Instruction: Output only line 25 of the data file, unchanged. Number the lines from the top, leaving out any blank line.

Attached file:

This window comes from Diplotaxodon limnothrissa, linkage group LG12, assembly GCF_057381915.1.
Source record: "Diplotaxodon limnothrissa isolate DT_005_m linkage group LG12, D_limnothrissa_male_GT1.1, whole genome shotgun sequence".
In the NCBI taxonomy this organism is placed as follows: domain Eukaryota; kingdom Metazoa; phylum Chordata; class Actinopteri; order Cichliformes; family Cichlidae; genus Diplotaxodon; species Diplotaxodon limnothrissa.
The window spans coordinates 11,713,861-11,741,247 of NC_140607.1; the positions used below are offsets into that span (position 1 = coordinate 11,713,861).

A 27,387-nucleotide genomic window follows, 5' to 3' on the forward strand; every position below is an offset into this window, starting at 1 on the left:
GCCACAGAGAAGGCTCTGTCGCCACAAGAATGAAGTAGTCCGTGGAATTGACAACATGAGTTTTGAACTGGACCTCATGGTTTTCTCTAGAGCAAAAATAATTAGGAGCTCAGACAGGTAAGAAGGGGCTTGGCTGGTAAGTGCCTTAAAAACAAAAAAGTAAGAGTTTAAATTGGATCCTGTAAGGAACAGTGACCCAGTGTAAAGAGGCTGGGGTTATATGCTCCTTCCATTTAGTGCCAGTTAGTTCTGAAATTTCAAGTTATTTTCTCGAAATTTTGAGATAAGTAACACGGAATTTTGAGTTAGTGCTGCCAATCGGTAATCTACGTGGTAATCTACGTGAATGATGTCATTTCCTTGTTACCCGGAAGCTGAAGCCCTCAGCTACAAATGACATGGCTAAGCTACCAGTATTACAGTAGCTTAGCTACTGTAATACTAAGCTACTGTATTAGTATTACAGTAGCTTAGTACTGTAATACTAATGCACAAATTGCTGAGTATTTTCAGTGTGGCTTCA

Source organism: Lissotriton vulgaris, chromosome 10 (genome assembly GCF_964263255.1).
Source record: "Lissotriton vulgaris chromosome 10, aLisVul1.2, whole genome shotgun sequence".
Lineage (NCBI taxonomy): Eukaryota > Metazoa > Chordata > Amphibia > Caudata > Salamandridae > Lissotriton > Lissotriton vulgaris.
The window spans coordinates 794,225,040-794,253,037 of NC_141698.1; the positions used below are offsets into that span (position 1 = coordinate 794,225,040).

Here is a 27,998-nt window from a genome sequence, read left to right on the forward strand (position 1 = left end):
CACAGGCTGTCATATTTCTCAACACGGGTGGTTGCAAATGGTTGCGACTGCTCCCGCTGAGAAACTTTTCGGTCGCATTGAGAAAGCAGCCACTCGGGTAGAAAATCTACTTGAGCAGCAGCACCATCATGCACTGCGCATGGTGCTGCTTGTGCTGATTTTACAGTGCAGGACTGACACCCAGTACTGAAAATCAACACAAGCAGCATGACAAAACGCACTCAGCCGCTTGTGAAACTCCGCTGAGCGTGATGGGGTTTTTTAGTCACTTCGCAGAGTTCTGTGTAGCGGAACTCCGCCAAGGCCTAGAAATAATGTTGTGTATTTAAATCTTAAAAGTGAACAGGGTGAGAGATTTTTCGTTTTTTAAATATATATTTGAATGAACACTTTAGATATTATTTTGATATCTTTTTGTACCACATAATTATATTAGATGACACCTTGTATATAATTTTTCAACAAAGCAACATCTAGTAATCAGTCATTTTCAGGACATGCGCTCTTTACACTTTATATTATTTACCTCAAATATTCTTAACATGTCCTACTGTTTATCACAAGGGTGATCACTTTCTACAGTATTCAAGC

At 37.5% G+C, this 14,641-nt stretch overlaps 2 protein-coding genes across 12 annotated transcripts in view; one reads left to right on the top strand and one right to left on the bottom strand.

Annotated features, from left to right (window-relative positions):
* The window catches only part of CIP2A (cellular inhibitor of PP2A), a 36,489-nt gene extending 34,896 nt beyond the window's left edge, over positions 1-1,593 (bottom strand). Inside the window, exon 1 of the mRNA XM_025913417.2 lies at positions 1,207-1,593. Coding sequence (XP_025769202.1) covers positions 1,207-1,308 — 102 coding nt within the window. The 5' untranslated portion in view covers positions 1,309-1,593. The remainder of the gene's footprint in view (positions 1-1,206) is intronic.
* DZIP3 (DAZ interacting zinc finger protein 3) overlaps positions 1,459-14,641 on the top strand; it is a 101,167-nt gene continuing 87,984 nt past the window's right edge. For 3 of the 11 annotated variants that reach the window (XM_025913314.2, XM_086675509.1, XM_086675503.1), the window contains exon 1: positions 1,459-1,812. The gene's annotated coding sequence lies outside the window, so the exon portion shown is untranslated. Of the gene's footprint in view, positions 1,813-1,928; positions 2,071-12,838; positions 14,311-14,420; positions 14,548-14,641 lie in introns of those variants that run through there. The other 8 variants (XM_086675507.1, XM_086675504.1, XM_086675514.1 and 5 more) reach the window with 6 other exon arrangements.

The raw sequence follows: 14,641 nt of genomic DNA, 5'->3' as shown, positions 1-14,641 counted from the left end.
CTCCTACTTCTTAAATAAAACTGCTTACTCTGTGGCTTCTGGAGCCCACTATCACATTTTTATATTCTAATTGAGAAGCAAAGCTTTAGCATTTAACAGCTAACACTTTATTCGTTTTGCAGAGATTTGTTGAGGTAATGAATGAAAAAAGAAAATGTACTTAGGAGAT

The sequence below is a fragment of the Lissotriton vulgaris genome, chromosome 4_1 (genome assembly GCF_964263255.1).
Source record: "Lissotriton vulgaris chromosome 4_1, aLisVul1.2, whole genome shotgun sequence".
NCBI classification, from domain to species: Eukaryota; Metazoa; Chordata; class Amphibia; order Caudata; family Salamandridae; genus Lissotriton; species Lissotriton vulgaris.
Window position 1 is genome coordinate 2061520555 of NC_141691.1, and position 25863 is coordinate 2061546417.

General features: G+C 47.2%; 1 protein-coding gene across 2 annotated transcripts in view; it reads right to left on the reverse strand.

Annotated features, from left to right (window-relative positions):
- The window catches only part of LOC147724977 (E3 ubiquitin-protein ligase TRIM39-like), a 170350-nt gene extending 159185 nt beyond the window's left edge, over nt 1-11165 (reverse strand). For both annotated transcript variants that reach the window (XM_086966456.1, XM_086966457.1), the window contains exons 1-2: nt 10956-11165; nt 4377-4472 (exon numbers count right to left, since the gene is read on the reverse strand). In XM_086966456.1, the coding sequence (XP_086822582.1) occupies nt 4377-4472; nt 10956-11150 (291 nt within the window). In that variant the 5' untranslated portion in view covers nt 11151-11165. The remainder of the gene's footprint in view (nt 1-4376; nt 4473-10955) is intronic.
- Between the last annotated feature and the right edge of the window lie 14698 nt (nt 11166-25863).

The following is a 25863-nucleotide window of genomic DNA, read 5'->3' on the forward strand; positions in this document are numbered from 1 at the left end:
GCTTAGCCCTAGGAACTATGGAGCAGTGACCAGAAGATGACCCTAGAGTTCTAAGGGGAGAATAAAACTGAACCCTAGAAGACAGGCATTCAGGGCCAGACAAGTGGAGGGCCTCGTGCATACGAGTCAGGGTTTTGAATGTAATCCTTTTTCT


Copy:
- The window catches only part of LOC147724977 (E3 ubiquitin-protein ligase TRIM39-like), a 170350-nt gene extending 159185 nt beyond the window's left edge, over nt 1-11165 (reverse strand). For both annotated transcript variants that reach the window (XM_086966456.1, XM_086966457.1), the window contains exons 1-2: nt 10956-11165; nt 4377-4472 (exon numbers count right to left, since the gene is read on the reverse strand). In XM_086966456.1, the coding sequence (XP_086822582.1) occupies nt 4377-4472; nt 10956-11150 (291 nt within the window). In that variant the 5' untranslated portion in view covers nt 11151-11165. The remainder of the gene's footprint in view (nt 1-4376; nt 4473-10955) is intronic.